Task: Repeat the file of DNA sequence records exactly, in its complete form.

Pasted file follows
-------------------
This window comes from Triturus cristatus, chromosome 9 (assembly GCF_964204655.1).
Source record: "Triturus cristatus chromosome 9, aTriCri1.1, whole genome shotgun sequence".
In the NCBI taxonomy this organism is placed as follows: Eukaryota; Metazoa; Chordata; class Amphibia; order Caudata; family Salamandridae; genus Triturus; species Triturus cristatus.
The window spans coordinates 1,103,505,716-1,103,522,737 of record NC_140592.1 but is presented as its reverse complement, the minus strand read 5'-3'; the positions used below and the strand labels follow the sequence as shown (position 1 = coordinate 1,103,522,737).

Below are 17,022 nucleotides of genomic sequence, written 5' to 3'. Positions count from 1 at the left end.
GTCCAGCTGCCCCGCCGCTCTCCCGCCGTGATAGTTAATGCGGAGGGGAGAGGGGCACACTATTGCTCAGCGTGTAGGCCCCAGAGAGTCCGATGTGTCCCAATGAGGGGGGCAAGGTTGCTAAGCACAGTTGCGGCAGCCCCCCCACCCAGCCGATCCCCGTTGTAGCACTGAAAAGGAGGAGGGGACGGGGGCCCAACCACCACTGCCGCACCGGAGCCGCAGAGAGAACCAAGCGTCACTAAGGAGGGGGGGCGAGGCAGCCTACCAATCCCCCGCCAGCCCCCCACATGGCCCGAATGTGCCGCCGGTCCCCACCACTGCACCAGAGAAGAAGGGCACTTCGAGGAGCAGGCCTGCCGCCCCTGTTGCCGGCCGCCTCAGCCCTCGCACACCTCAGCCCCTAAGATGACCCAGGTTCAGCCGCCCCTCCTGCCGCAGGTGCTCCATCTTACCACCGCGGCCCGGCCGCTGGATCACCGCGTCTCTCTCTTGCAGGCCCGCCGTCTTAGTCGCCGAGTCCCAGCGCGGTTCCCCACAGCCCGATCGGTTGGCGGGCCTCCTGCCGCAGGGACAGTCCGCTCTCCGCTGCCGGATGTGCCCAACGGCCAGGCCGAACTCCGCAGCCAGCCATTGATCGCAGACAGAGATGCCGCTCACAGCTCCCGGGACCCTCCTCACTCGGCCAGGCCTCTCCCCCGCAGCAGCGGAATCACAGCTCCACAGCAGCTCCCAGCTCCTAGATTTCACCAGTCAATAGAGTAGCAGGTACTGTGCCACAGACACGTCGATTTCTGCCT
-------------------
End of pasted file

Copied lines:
This window comes from Triturus cristatus, chromosome 9 (assembly GCF_964204655.1).
Source record: "Triturus cristatus chromosome 9, aTriCri1.1, whole genome shotgun sequence".
In the NCBI taxonomy this organism is placed as follows: Eukaryota; Metazoa; Chordata; class Amphibia; order Caudata; family Salamandridae; genus Triturus; species Triturus cristatus.
The window spans coordinates 1,103,505,716-1,103,522,737 of record NC_140592.1 but is presented as its reverse complement, the minus strand read 5'-3'; the positions used below and the strand labels follow the sequence as shown (position 1 = coordinate 1,103,522,737).

Below are 17,022 nucleotides of genomic sequence, written 5' to 3'. Positions count from 1 at the left end.
GTCCAGCTGCCCCGCCGCTCTCCCGCCGTGATAGTTAATGCGGAGGGGAGAGGGGCACACTATTGCTCAGCGTGTAGGCCCCAGAGAGTCCGATGTGTCCCAATGAGGGGGGCAAGGTTGCTAAGCACAGTTGCGGCAGCCCCCCCACCCAGCCGATCCCCGTTGTAGCACTGAAAAGGAGGAGGGGACGGGGGCCCAACCACCACTGCCGCACCGGAGCCGCAGAGAGAACCAAGCGTCACTAAGGAGGGGGGGCGAGGCAGCCTACCAATCCCCCGCCAGCCCCCCACATGGCCCGAATGTGCCGCCGGTCCCCACCACTGCACCAGAGAAGAAGGGCACTTCGAGGAGCAGGCCTGCCGCCCCTGTTGCCGGCCGCCTCAGCCCTCGCACACCTCAGCCCCTAAGATGACCCAGGTTCAGCCGCCCCTCCTGCCGCAGGTGCTCCATCTTACCACCGCGGCCCGGCCGCTGGATCACCGCGTCTCTCTCTTGCAGGCCCGCCGTCTTAGTCGCCGAGTCCCAGCGCGGTTCCCCACAGCCCGATCGGTTGGCGGGCCTCCTGCCGCAGGGACAGTCCGCTCTCCGCTGCCGGATGTGCCCAACGGCCAGGCCGAACTCCGCAGCCAGCCATTGATCGCAGACAGAGATGCCGCTCACAGCTCCCGGGACCCTCCTCACTCGGCCAGGCCTCTCCCCCGCAGCAGCGGAATCACAGCTCCACAGCAGCTCCCAGCTCCTAGATTTCACCAGTCAATAGAGTAGCAGGTACTGTGCCACAGACACGTCGATTTCTGCCT